Nexsan Technologies Ltd., has upped the ante in the content-addressed storage CAS market with a box that provides native encryption on top of traditional CAS features like single instance storage, scheduled
The product, called Assureon, is the result of Nexsan's acquisition of software startup EverTrust in March. EverTrust provided the security and CAS software for the product while Nexsan provided the RAID storage hardware and firmware.
The five foot tall cabinet comes with 8 terabytes (TB) of SATA disks and has space for up to 84 raw terabytes in one box. These are served by 1U blades (four in the starter version) and a system of processors that scale separately from the drives. Though the box is actually a server cluster system, Nexsan's Assureon software manages it as a single unit.
Assureon is meant to be an archive that stores files according to tiered storage policies set by the user. The box stores file meta data separately from the file itself, meaning that the same file can be kept accessible to different users for different periods of time. An example of this would be a company in which a human resources department only wanted to keep an employee manual on file for a year, but the legal department wanted to keep it for 10 years in case it was needed for litigation.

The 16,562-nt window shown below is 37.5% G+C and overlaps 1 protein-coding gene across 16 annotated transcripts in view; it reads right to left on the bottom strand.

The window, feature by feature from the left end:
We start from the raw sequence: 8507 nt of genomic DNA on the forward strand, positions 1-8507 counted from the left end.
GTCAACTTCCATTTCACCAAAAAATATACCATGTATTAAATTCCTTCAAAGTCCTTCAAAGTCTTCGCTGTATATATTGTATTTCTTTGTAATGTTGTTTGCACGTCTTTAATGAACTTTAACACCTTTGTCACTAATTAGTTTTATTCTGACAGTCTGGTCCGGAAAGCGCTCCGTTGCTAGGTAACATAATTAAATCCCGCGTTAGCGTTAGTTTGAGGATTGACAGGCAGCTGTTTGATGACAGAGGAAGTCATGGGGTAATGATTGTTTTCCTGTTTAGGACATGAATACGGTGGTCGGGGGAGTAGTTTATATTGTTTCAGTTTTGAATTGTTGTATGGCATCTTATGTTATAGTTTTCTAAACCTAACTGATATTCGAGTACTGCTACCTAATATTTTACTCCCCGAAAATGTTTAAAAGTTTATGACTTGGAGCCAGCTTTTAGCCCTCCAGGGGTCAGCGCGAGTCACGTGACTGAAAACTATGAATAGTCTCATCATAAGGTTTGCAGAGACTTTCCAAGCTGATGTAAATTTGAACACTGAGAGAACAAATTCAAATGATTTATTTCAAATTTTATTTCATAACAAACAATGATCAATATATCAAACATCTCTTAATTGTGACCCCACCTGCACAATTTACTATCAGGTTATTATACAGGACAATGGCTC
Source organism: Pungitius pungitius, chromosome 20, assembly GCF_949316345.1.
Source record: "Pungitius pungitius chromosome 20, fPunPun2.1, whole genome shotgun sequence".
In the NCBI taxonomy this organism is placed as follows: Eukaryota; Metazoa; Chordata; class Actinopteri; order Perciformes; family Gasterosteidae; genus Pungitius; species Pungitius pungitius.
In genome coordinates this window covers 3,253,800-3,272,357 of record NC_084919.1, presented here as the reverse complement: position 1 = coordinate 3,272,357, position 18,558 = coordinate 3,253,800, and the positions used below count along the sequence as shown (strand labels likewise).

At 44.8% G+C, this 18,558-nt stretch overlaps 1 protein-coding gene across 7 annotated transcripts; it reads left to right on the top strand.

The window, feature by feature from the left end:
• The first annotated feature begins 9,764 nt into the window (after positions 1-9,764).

The box also supports AES-256 encryption of the disks refreshed on a monthly basis. Each file is given a separate key, which is then rolled into a larger bundle on a separately encrypted CD-ROM. The encrypted key is then sent to a third party key management company. Both the CD-ROM and "smart-card" tokens are needed to decrypt the keys.
According to the system devised by Nexsan, the key encryption is "rolled" once a month –- the lists of keys are decrypted then re-encrypted with a new algorithm. Companies fearing an internal security breach can make this change on demand.
Encryption, in some cases, can make the search and recovery process slower, but according to Nexsan CEO Philip Black, the scalability of the server cluster within the Assureon could address it if it becomes an issue.
"Decrypting and recovering files takes a little bit more time but not a particularly long time; from a normal point of view, it's not a problem," Black said. "If you have billions and billions of files all being requested at the same time it could be an issue, but we can then scale the cluster if the customer needs it."
For compliance issues, the Nexsan box uses a dual cryptographic hash of the file using SHA-1 and MD-5 numbers, along with the length of the file into a "unique fingerprint" that automatically changes if a bit within the file changes. If the hash changes, the system makes a new separate file, meaning files can't be retroactively changed.
Another feature of the box gives every object a unique number in a sequence –- a process called "serialization" –- and an agent counts through the sequence periodically to make sure none of the files has been deleted. Because the system supports replication, the self-auditing agent can also replace an improperly deleted file with a backup copy.